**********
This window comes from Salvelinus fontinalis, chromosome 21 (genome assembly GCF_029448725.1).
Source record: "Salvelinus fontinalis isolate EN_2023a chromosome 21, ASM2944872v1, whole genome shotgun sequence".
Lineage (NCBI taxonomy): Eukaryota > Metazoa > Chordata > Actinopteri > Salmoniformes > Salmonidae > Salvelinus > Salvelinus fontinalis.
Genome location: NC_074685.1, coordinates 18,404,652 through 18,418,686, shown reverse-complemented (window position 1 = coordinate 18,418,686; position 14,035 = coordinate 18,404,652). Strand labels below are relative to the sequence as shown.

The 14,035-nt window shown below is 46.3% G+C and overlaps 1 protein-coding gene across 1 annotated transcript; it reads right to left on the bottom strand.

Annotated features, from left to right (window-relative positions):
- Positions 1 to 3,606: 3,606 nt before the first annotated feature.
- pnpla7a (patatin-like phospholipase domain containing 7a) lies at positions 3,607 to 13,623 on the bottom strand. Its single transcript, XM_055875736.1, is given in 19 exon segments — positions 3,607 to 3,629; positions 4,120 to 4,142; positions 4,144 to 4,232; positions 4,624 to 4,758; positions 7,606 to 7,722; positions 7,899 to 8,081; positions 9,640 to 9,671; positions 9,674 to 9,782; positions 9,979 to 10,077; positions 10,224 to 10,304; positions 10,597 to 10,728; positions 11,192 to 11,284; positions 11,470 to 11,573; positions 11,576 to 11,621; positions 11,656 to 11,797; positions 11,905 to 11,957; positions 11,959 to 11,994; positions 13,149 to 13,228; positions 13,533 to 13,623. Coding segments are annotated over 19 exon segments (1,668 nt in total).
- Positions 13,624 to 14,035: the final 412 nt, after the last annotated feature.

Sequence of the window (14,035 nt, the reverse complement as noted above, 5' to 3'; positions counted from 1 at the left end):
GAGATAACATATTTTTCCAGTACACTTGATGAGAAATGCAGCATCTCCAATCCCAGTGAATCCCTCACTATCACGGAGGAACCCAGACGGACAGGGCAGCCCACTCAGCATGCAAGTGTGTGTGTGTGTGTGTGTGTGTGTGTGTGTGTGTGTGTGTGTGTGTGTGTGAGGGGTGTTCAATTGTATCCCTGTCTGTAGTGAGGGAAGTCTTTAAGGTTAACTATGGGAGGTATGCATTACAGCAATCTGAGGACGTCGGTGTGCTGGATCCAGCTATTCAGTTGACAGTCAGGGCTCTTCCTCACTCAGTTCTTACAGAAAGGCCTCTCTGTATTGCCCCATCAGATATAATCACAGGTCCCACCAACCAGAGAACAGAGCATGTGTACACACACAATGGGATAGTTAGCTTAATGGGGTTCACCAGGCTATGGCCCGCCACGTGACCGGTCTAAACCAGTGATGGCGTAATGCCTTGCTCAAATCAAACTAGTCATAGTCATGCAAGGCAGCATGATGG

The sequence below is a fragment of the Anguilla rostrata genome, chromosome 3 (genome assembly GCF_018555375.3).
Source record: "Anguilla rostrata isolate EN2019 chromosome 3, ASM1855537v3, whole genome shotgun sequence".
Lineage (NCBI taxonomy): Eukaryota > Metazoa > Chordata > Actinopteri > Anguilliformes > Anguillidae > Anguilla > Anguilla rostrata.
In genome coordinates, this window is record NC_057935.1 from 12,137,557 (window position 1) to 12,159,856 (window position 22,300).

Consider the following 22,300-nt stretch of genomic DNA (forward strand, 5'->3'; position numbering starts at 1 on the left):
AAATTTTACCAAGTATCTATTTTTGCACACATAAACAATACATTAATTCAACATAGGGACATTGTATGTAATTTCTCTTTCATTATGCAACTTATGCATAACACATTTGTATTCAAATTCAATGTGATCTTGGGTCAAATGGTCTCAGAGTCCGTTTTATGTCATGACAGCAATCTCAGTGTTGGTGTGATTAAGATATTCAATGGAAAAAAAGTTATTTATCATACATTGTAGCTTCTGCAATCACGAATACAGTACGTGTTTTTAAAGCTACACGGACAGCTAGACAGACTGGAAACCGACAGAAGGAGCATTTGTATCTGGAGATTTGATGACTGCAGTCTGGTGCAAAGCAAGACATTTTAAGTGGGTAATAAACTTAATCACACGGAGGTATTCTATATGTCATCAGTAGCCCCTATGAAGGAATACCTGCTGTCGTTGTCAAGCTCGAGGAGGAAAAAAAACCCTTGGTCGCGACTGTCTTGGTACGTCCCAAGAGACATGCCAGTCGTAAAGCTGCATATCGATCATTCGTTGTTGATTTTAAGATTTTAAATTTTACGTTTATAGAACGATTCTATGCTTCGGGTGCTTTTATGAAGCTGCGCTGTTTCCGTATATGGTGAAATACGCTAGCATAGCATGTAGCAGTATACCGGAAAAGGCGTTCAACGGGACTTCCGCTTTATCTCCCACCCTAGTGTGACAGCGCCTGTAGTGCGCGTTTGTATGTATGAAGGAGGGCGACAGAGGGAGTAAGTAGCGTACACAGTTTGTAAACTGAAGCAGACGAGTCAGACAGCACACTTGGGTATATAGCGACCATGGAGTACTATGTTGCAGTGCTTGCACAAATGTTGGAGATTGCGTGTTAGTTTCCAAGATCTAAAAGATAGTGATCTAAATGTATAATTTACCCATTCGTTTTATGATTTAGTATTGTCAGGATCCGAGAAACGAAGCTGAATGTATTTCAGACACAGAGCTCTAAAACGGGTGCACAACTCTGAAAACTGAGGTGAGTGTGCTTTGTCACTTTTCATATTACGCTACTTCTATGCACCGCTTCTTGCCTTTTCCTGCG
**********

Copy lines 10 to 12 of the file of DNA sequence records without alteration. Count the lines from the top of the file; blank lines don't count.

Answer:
Sequence of the window (14,035 nt, the reverse complement as noted above, 5' to 3'; positions counted from 1 at the left end):
GAGATAACATATTTTTCCAGTACACTTGATGAGAAATGCAGCATCTCCAATCCCAGTGAATCCCTCACTATCACGGAGGAACCCAGACGGACAGGGCAGCCCACTCAGCATGCAAGTGTGTGTGTGTGTGTGTGTGTGTGTGTGTGTGTGTGTGTGTGTGTGTGTGTGAGGGGTGTTCAATTGTATCCCTGTCTGTAGTGAGGGAAGTCTTTAAGGTTAACTATGGGAGGTATGCATTACAGCAATCTGAGGACGTCGGTGTGCTGGATCCAGCTATTCAGTTGACAGTCAGGGCTCTTCCTCACTCAGTTCTTACAGAAAGGCCTCTCTGTATTGCCCCATCAGATATAATCACAGGTCCCACCAACCAGAGAACAGAGCATGTGTACACACACAATGGGATAGTTAGCTTAATGGGGTTCACCAGGCTATGGCCCGCCACGTGACCGGTCTAAACCAGTGATGGCGTAATGCCTTGCTCAAATCAAACTAGTCATAGTCATGCAAGGCAGCATGATGG

The sequence below is a fragment of the Anguilla rostrata genome, chromosome 3 (genome assembly GCF_018555375.3).